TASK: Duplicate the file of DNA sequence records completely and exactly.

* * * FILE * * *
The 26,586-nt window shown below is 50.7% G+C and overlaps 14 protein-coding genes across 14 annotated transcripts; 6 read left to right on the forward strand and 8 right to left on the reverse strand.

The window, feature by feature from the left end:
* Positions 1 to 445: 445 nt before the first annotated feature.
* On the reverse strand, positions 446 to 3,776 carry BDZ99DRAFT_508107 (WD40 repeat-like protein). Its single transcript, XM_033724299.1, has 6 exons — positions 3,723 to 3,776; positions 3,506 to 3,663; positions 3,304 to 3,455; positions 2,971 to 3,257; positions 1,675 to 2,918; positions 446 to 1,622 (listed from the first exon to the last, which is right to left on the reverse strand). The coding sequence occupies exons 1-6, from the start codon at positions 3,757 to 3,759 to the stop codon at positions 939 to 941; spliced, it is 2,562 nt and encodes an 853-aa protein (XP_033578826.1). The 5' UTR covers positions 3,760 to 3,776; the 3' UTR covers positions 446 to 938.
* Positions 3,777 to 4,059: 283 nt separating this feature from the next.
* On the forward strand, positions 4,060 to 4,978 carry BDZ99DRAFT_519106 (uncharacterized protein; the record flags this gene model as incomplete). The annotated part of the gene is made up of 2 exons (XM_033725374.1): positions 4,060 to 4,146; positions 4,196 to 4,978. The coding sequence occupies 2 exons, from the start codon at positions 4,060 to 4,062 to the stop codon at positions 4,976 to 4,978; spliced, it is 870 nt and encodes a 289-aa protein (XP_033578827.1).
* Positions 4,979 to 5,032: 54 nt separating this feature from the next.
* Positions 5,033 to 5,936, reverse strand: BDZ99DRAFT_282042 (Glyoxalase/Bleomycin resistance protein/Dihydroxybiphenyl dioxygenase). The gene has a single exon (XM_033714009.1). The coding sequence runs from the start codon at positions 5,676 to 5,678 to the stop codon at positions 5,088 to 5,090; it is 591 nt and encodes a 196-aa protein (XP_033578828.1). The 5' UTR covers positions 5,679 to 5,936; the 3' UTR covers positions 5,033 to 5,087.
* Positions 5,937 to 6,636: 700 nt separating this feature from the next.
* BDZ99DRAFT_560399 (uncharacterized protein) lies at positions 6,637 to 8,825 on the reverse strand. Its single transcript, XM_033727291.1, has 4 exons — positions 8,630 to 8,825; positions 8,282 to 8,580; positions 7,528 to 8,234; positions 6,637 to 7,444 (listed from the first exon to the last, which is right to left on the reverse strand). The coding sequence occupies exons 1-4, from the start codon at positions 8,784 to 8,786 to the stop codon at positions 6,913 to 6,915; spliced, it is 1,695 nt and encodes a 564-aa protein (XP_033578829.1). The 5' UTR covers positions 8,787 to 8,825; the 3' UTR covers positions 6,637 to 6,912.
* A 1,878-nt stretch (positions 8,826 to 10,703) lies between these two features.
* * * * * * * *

The 26,586-nt window shown below is 50.7% G+C and overlaps 14 protein-coding genes across 14 annotated transcripts; 6 read left to right on the forward strand and 8 right to left on the reverse strand.

The window, feature by feature from the left end:
* Positions 1 to 445: 445 nt before the first annotated feature.
* On the reverse strand, positions 446 to 3,776 carry BDZ99DRAFT_508107 (WD40 repeat-like protein). Its single transcript, XM_033724299.1, has 6 exons — positions 3,723 to 3,776; positions 3,506 to 3,663; positions 3,304 to 3,455; positions 2,971 to 3,257; positions 1,675 to 2,918; positions 446 to 1,622 (listed from the first exon to the last, which is right to left on the reverse strand). The coding sequence occupies exons 1-6, from the start codon at positions 3,757 to 3,759 to the stop codon at positions 939 to 941; spliced, it is 2,562 nt and encodes an 853-aa protein (XP_033578826.1). The 5' UTR covers positions 3,760 to 3,776; the 3' UTR covers positions 446 to 938.
* Positions 3,777 to 4,059: 283 nt separating this feature from the next.
* On the forward strand, positions 4,060 to 4,978 carry BDZ99DRAFT_519106 (uncharacterized protein; the record flags this gene model as incomplete). The annotated part of the gene is made up of 2 exons (XM_033725374.1): positions 4,060 to 4,146; positions 4,196 to 4,978. The coding sequence occupies 2 exons, from the start codon at positions 4,060 to 4,062 to the stop codon at positions 4,976 to 4,978; spliced, it is 870 nt and encodes a 289-aa protein (XP_033578827.1).
* Positions 4,979 to 5,032: 54 nt separating this feature from the next.
* Positions 5,033 to 5,936, reverse strand: BDZ99DRAFT_282042 (Glyoxalase/Bleomycin resistance protein/Dihydroxybiphenyl dioxygenase). The gene has a single exon (XM_033714009.1). The coding sequence runs from the start codon at positions 5,676 to 5,678 to the stop codon at positions 5,088 to 5,090; it is 591 nt and encodes a 196-aa protein (XP_033578828.1). The 5' UTR covers positions 5,679 to 5,936; the 3' UTR covers positions 5,033 to 5,087.
* Positions 5,937 to 6,636: 700 nt separating this feature from the next.
* BDZ99DRAFT_560399 (uncharacterized protein) lies at positions 6,637 to 8,825 on the reverse strand. Its single transcript, XM_033727291.1, has 4 exons — positions 8,630 to 8,825; positions 8,282 to 8,580; positions 7,528 to 8,234; positions 6,637 to 7,444 (listed from the first exon to the last, which is right to left on the reverse strand). The coding sequence occupies exons 1-4, from the start codon at positions 8,784 to 8,786 to the stop codon at positions 6,913 to 6,915; spliced, it is 1,695 nt and encodes a 564-aa protein (XP_033578829.1). The 5' UTR covers positions 8,787 to 8,825; the 3' UTR covers positions 6,637 to 6,912.
* A 1,878-nt stretch (positions 8,826 to 10,703) lies between these two features.